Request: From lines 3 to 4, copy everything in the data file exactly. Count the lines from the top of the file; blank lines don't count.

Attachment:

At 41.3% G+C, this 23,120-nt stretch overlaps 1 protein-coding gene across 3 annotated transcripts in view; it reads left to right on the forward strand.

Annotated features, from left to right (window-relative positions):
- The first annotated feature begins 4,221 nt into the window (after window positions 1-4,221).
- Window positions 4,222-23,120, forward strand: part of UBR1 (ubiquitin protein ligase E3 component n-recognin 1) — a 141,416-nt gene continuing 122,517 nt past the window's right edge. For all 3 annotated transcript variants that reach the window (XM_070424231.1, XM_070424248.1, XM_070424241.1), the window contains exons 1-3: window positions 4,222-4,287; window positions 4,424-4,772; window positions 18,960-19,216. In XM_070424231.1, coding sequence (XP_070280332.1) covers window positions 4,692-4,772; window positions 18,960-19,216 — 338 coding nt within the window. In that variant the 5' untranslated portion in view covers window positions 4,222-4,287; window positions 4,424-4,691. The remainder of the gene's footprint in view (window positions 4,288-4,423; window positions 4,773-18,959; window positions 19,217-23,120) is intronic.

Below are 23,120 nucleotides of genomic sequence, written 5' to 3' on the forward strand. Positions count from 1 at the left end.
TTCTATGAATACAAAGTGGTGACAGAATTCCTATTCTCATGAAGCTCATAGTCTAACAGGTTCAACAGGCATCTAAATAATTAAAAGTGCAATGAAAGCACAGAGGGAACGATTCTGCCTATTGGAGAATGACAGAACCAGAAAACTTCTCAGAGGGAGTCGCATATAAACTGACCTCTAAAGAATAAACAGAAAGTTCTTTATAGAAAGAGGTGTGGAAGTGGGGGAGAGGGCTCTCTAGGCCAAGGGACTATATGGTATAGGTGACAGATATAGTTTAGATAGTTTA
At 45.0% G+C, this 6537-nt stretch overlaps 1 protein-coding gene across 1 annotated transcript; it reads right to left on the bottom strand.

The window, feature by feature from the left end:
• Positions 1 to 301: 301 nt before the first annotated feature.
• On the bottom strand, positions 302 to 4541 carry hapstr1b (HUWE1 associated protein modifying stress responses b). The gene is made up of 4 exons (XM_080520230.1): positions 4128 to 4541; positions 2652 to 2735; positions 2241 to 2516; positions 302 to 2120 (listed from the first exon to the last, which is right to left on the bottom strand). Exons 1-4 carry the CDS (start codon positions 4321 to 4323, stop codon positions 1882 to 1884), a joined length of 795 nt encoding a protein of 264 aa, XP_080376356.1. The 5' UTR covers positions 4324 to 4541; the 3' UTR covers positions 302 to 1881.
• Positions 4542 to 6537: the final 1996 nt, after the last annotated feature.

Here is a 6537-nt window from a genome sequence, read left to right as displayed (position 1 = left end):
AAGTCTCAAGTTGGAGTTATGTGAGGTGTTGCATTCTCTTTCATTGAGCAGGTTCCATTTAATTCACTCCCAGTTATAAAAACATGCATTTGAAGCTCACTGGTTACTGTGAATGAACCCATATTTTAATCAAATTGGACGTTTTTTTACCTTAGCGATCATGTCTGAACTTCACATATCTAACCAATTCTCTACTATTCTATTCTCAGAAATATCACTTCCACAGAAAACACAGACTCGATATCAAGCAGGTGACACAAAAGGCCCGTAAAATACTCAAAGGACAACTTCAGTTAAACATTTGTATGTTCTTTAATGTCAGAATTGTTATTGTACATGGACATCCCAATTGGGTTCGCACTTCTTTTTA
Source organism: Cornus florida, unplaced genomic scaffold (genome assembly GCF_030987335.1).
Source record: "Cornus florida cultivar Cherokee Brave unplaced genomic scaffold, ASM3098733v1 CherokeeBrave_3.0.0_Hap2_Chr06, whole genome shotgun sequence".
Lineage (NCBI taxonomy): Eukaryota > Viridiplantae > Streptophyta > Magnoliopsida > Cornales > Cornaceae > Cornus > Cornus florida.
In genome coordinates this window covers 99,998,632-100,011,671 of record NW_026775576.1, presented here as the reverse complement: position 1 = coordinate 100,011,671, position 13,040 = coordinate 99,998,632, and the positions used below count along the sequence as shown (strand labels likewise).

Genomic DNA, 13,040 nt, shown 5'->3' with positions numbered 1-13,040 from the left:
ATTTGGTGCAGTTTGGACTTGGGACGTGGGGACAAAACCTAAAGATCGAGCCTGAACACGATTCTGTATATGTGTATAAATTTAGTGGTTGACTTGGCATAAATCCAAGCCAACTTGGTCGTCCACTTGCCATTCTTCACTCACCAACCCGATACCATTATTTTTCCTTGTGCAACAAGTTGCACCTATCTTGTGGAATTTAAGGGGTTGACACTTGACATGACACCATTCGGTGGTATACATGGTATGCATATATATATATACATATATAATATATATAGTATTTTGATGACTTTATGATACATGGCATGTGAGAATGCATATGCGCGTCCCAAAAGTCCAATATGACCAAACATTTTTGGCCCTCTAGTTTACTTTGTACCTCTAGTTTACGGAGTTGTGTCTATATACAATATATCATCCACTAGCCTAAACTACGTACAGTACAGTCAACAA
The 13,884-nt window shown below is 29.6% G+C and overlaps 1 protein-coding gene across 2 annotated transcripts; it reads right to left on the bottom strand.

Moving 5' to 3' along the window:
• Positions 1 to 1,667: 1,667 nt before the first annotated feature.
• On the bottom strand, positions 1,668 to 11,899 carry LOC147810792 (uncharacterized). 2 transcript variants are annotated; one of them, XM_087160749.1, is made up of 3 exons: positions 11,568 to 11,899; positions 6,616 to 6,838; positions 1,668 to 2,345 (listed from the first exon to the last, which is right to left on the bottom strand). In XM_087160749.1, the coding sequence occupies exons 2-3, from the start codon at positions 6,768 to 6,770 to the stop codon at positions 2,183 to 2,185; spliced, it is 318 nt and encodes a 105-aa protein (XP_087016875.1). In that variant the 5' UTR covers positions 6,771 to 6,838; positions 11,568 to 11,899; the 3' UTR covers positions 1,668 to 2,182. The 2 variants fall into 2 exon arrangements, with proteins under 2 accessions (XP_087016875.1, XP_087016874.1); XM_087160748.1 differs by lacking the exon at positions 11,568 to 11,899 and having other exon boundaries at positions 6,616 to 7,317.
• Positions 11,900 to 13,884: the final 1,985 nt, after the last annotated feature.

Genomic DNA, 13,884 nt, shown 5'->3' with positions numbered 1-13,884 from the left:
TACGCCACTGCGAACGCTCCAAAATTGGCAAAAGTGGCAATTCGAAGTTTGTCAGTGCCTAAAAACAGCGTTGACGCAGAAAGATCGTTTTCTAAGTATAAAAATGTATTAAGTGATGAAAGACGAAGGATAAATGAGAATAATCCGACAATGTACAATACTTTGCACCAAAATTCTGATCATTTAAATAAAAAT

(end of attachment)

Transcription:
- The first annotated feature begins 4,221 nt into the window (after window positions 1-4,221).
- Window positions 4,222-23,120, forward strand: part of UBR1 (ubiquitin protein ligase E3 component n-recognin 1) — a 141,416-nt gene continuing 122,517 nt past the window's right edge. For all 3 annotated transcript variants that reach the window (XM_070424231.1, XM_070424248.1, XM_070424241.1), the window contains exons 1-3: window positions 4,222-4,287; window positions 4,424-4,772; window positions 18,960-19,216. In XM_070424231.1, coding sequence (XP_070280332.1) covers window positions 4,692-4,772; window positions 18,960-19,216 — 338 coding nt within the window. In that variant the 5' untranslated portion in view covers window positions 4,222-4,287; window positions 4,424-4,691. The remainder of the gene's footprint in view (window positions 4,288-4,423; window positions 4,773-18,959; window positions 19,217-23,120) is intronic.